- You will enjoy the deep satisfaction of seeing the results of your hard work on a daily basis. This is profoundly important to our well being and self respect. You will see tangible, visible results each work day. You will see the impact your work has on your clients as they marvel at the results of your skills and efforts. You will see the good results of providing for yourself and your family. And in a larger sense you have the opportunity to contribute positively to your community.
- Novelty. Can you imagine the soul crushing experience of working in a cubicle farm under the artificial lighting all day, day in day out? Whereas getting to work on unique projects, in different places and for a variety of people is rewarding in itself. We all need new challenges, need to meet new people, have new experiences.
- You get to listen to music, or podcasts while you work. Certain types of music are proven to enhance your mental well being. Podcasts cast help you learn something new everyday. You can even take university courses via podcast. Get smart, be happy, make money. Not a bad way to spend the day.
- Tax write offs. Lower your taxable income by being able to right off more expenses against your employment income. Fuel to and from work, cell phone, internet, etc.
- The cash flow is pretty good. There is no ceiling on your income. There will be more money flowing through your hands than if you worked a part time retail job. You will learn to manage money quickly.
- You will stand out from the competition. There are not a lot of younger painters with the initiative to be in business. Potential customers will notice, and many will want to support you. If you are a young woman, the opportunity is even greater as some people may be more comfortable with a woman working in their home, and it is even more unique – different in a legitimate way, not contrived. Different is good.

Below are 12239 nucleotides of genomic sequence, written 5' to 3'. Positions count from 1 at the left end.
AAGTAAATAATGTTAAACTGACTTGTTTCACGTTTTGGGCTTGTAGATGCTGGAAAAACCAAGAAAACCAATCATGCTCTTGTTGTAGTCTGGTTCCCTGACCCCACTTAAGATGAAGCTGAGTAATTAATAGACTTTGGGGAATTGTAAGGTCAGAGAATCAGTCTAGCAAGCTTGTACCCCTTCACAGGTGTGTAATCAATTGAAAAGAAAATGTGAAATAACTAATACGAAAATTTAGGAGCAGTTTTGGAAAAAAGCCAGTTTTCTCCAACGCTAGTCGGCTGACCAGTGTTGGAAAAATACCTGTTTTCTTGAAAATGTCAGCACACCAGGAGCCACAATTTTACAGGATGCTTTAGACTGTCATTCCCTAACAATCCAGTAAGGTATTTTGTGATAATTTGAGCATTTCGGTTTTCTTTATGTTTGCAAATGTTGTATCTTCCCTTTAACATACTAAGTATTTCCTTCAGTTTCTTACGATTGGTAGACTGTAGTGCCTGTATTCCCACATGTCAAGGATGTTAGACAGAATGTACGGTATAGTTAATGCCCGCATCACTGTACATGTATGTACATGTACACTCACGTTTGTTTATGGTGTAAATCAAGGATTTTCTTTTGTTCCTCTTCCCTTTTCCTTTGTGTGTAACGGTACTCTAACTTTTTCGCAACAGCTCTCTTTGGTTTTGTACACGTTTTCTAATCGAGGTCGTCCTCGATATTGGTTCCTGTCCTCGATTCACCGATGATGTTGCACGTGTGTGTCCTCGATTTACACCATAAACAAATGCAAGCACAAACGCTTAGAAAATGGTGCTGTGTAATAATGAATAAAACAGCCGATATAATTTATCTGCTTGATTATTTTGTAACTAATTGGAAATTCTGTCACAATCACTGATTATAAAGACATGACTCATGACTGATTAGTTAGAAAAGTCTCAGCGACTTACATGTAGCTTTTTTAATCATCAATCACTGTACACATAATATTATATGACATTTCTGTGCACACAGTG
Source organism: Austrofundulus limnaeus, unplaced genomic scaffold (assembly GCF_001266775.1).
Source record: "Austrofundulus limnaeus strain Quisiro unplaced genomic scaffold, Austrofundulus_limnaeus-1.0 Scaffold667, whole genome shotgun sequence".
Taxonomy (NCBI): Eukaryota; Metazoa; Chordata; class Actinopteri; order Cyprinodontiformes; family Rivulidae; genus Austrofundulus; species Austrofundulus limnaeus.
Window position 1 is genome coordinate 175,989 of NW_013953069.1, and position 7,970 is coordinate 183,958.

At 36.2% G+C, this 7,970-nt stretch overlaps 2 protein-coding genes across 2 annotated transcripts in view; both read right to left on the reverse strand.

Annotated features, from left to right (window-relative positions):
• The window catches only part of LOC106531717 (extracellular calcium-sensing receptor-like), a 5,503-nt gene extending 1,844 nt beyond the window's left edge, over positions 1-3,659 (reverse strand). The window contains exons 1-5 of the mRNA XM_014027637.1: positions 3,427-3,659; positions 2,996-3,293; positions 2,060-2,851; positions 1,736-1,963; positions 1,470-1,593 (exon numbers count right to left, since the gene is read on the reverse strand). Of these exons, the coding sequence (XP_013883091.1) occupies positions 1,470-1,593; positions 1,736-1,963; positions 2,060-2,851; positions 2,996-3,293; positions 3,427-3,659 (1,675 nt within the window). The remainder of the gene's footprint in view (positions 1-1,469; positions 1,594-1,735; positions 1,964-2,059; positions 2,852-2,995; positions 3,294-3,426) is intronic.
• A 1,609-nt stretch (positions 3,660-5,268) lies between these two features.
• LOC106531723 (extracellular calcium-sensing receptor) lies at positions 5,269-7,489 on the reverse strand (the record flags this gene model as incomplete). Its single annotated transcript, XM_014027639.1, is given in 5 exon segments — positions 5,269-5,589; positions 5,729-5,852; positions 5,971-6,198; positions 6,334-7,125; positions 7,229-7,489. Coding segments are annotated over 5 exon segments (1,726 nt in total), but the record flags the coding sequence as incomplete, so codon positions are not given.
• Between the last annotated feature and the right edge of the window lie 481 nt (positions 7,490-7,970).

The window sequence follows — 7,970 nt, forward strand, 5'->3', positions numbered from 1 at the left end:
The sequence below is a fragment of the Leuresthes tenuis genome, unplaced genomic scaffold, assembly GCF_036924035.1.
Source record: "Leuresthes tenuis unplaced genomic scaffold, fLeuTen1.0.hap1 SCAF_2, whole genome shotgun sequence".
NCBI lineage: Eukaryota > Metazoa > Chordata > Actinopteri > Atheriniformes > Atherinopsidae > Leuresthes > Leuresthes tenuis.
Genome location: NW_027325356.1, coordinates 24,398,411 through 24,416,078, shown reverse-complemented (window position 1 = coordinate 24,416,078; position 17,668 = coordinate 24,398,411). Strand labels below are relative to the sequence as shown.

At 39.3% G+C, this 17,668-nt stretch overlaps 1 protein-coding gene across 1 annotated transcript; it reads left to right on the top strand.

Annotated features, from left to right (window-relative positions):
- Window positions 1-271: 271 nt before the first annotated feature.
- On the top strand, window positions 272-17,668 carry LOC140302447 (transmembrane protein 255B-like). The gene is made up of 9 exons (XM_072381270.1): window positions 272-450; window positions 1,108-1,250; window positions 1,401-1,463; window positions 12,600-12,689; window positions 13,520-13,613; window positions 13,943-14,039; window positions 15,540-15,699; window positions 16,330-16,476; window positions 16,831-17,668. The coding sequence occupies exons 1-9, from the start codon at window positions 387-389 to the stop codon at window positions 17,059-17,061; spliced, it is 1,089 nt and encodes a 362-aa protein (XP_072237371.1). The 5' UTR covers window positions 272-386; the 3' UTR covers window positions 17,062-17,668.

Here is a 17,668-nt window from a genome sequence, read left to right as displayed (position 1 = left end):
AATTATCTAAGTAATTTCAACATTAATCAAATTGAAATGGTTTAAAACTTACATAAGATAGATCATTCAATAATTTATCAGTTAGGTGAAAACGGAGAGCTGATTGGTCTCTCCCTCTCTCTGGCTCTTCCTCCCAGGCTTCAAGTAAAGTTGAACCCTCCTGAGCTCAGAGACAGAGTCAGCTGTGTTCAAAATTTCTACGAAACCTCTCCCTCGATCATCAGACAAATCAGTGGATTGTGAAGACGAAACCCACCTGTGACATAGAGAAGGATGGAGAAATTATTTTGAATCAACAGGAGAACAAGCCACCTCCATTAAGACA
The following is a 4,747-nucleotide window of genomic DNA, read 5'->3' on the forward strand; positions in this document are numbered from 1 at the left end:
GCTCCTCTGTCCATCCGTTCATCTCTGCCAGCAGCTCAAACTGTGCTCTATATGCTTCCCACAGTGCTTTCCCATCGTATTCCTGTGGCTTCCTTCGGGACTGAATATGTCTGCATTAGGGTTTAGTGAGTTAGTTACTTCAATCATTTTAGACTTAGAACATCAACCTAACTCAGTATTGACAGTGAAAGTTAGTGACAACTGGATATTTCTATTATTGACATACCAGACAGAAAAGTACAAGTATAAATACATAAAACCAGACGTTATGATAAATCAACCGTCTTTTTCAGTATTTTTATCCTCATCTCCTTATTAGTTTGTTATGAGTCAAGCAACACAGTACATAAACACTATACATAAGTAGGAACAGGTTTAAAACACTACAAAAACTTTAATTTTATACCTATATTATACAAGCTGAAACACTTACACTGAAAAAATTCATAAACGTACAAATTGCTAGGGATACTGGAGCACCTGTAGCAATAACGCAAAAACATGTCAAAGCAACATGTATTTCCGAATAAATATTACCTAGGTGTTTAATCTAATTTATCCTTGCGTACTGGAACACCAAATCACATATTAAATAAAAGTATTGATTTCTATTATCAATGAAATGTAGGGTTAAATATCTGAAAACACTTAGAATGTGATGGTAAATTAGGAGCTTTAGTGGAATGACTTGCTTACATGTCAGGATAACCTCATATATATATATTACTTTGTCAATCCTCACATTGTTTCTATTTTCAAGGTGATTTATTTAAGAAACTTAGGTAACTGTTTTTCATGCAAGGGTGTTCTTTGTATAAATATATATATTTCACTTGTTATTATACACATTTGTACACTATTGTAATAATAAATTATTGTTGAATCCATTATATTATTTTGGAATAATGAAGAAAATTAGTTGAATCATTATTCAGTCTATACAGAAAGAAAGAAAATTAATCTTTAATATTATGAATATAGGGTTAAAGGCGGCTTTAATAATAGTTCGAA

- Imagine getting paid to learn all this and grow as a person? That is the opportunity awaiting a young person willing to work hard. You will get paid to learn all of these real world skills, versus paying to learn theories in school.
None of this is easy. In fact, it is all difficult. It can be very difficult – dangerous working conditions, toxic substances, heights, heat, financial risk, potential for conflict, complicated steps to getting started, accounting and taxes – it can be overwhelming, especially at the outset. But life is difficult and the sooner you learn the skills required to thrive, the better off you will be.
You may want to eventually transition into work that is less physically demanding or dangerous, work that creates exponential value, work that is more sustainable as you get older. But the value of learning a skill and running a business when you are young is a wise investment in yourself. If you like to work hard, are a quick learner and have some motivation, I believe in you – you can do it! Now get out there and make it happen! There is nothing that can stop you.
Simon Kuhl is a professional painter working on beautiful Vancouver Island, BC. He owns Sombrio Painting Co. and specializes in custom painting, staining and plastering solutions. He also operates Micro Contractor Blog in support of other small independent painting contractors. Beyond business, painting and writing, Simon loves spending time with his family exploring outdoors, reading and portrait photography.
7 thoughts on “20 REASONS 20 YEAR OLDS MIGHT CONSIDER STARTING A PAINTING BUSINESS”
Thanks for sharing the article. Great Insight!
Thank you for your feedback, glad you enjoyed the article!
Great article! I agree that hard work and skills are transportable into any field and any area.
Thank you for your input 🙂
Nice article and reasons are highly acceptable. Thanks for good thoughts.
Thank you Apple M. Straight from 15 years on the ground.
That’s great for me, a willingness to work hard with the painting job. After reading your post, i’m a little nervous in the beginning because i’m poor and it’s out of my reach and there’re more competitive out there. I’m an employee working for a local painter in Waltham ma, and i just strive to make our customers happy. I don’t have the funds to rent office space but would consider what is needed to start a boston house painters from now on